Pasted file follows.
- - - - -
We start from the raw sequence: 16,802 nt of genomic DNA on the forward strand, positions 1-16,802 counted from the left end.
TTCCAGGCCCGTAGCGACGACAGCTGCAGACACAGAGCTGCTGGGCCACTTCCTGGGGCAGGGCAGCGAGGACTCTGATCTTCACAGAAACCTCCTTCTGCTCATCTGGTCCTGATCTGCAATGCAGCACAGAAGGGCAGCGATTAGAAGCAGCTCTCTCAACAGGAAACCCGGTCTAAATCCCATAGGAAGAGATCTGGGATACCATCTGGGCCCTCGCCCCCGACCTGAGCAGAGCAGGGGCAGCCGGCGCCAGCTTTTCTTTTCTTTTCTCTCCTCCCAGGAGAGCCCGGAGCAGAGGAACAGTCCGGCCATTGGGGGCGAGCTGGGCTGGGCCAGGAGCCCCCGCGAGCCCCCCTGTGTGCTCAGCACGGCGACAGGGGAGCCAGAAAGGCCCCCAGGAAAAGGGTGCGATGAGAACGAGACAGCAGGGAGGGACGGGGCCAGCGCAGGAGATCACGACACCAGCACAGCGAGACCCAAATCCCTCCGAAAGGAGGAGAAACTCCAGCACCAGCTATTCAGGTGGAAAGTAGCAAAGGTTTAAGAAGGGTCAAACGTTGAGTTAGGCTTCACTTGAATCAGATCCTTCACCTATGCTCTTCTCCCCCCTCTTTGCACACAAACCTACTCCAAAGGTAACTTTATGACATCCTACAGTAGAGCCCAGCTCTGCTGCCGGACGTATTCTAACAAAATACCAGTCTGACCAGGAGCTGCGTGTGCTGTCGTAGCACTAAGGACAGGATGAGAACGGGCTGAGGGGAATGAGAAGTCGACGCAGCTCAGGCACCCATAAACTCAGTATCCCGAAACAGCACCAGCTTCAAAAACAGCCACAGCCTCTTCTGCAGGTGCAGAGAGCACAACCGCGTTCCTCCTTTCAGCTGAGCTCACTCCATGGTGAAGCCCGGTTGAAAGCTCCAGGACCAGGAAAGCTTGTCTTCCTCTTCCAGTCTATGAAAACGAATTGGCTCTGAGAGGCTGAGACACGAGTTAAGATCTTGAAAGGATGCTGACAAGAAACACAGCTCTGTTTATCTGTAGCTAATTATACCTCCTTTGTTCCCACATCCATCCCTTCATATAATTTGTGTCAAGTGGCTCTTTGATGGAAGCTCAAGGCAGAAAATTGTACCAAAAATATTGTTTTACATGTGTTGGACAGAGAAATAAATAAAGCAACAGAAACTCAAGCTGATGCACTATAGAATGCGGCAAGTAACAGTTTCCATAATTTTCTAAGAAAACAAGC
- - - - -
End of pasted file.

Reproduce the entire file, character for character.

We start from the raw sequence: 16,802 nt of genomic DNA on the forward strand, positions 1-16,802 counted from the left end.
TTCCAGGCCCGTAGCGACGACAGCTGCAGACACAGAGCTGCTGGGCCACTTCCTGGGGCAGGGCAGCGAGGACTCTGATCTTCACAGAAACCTCCTTCTGCTCATCTGGTCCTGATCTGCAATGCAGCACAGAAGGGCAGCGATTAGAAGCAGCTCTCTCAACAGGAAACCCGGTCTAAATCCCATAGGAAGAGATCTGGGATACCATCTGGGCCCTCGCCCCCGACCTGAGCAGAGCAGGGGCAGCCGGCGCCAGCTTTTCTTTTCTTTTCTCTCCTCCCAGGAGAGCCCGGAGCAGAGGAACAGTCCGGCCATTGGGGGCGAGCTGGGCTGGGCCAGGAGCCCCCGCGAGCCCCCCTGTGTGCTCAGCACGGCGACAGGGGAGCCAGAAAGGCCCCCAGGAAAAGGGTGCGATGAGAACGAGACAGCAGGGAGGGACGGGGCCAGCGCAGGAGATCACGACACCAGCACAGCGAGACCCAAATCCCTCCGAAAGGAGGAGAAACTCCAGCACCAGCTATTCAGGTGGAAAGTAGCAAAGGTTTAAGAAGGGTCAAACGTTGAGTTAGGCTTCACTTGAATCAGATCCTTCACCTATGCTCTTCTCCCCCCTCTTTGCACACAAACCTACTCCAAAGGTAACTTTATGACATCCTACAGTAGAGCCCAGCTCTGCTGCCGGACGTATTCTAACAAAATACCAGTCTGACCAGGAGCTGCGTGTGCTGTCGTAGCACTAAGGACAGGATGAGAACGGGCTGAGGGGAATGAGAAGTCGACGCAGCTCAGGCACCCATAAACTCAGTATCCCGAAACAGCACCAGCTTCAAAAACAGCCACAGCCTCTTCTGCAGGTGCAGAGAGCACAACCGCGTTCCTCCTTTCAGCTGAGCTCACTCCATGGTGAAGCCCGGTTGAAAGCTCCAGGACCAGGAAAGCTTGTCTTCCTCTTCCAGTCTATGAAAACGAATTGGCTCTGAGAGGCTGAGACACGAGTTAAGATCTTGAAAGGATGCTGACAAGAAACACAGCTCTGTTTATCTGTAGCTAATTATACCTCCTTTGTTCCCACATCCATCCCTTCATATAATTTGTGTCAAGTGGCTCTTTGATGGAAGCTCAAGGCAGAAAATTGTACCAAAAATATTGTTTTACATGTGTTGGACAGAGAAATAAATAAAGCAACAGAAACTCAAGCTGATGCACTATAGAATGCGGCAAGTAACAGTTTCCATAATTTTCTAAGAAAACAAGC